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The secret Congress radiowoman

One fine day, 55 years ago, a frail Bombay college girl arrived at a decision which had been troubling her for months. She informed her father about it, said her studies would have to wait, and walked out of the house.

She went underground. Within a fortnight, Usha Mehta (or Ushabehn, as she was to be known) had set up India's first radio station -- the Secret Congress Radio.

The year was 1942, and the Quit India movement was finding eager takers all over the country. Usha, assisted by Dr Ram Manohar Lohia, Achyutrao Patwardhan, Purushottam Trikamdas, Chandrakant Babubhai Jhaveri and Vithaldas K Jhaveri, was to disseminate Mahatma Gandhi's call to her countrymen.

The heroic venture, which for the 88 days of its existence left the British hapless, distinguished Bombay's role in India's freedom struggle. It functioned on three occasions. The first broadcast was on August 27, 1942 on 41.72 metre band, then between February and March, 1943 and, later, for a week during January, 1944.

These were the years when press censorship was at its peak. The radio had a profound effect on its listeners.

The radio gave an account of the underground activities as well as the freedom struggle, right from the NorthWest Frontier Province to Bihar and the foot of the Himalayas to Kanyakumari each morning and evening. To avoid detection, Usha and her group had to cart the equipment all over Bombay, never transmitting from a place more than once.

The radio exhorted the people to resist the heinous atrocities perpetrated by the alien government against a nation under bondage. It said this was a final struggle for independence and must be fought to a decisive conclusion.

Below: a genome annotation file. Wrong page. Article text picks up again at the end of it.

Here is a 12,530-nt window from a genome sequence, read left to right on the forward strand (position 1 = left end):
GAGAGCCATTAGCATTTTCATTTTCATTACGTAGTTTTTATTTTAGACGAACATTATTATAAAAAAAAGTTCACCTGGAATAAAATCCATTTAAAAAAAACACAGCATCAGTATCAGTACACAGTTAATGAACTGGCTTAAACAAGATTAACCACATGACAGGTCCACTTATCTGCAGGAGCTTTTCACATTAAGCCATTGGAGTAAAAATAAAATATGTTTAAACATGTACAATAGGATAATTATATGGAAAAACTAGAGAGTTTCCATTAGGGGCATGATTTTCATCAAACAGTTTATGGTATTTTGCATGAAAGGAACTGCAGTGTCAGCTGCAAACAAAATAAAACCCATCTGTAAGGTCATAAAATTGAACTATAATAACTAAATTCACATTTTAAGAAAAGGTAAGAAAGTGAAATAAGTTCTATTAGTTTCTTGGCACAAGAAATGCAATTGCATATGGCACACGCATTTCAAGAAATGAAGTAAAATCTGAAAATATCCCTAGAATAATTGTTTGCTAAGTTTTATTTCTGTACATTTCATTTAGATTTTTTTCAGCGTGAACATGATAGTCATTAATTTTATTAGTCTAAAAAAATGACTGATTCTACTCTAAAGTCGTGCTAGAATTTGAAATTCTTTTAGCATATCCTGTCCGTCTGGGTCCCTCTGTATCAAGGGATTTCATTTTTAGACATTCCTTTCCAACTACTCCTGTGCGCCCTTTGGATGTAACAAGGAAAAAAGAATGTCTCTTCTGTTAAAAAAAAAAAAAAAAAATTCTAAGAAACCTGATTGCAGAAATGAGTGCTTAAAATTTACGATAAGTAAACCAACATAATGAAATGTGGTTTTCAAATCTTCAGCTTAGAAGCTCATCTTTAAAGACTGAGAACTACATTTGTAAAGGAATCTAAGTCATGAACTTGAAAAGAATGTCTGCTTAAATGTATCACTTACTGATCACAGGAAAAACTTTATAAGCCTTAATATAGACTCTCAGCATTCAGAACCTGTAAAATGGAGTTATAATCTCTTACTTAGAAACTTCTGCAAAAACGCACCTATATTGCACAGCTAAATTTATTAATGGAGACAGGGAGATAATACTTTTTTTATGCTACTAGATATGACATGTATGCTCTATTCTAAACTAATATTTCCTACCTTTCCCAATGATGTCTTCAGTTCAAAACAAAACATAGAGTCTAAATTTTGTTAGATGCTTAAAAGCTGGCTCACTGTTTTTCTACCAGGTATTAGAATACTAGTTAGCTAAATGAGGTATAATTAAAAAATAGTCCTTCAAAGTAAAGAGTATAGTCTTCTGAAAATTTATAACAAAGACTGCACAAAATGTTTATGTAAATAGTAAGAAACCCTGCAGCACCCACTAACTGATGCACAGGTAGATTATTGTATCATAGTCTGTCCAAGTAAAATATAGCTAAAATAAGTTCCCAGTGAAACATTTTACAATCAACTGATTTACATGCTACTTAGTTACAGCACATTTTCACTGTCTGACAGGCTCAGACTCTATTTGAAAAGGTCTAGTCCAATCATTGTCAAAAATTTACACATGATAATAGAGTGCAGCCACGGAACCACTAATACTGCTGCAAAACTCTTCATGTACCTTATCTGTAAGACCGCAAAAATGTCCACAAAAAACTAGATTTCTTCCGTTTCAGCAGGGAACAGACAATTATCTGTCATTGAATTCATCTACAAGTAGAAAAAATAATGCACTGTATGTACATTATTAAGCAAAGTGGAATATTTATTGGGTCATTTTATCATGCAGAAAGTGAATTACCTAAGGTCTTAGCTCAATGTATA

For about three months, the recorded voices of Gandhi and other leaders were beamed all over India. The police wireless monitoring unit of Bombay kept ceaseless vigil on the broadcasts and recorded every word of it. It created much consternation among British officials who roamed the streets in a detention van trying to track the signal.

From March 6, 1943, the secret radio stopped functioning. It was back on air again on January 26,1944 (the day which was being celebrated as Independence since 1930) with a couple of national songs and stirring speeches from Dr Lohia and Patwardhan.

The source of funds for this extremely costly enterprise remained a mystery till Dr Lohia's arrest. It revealed the operation was dependent purely on donations -- from cotton merchants, grain dealers, business houses and trade associations in Bombay.

Today, 55 years later, we have radio equipment and programmes comparable to the best in the world. But how many of us know the humble beginning?


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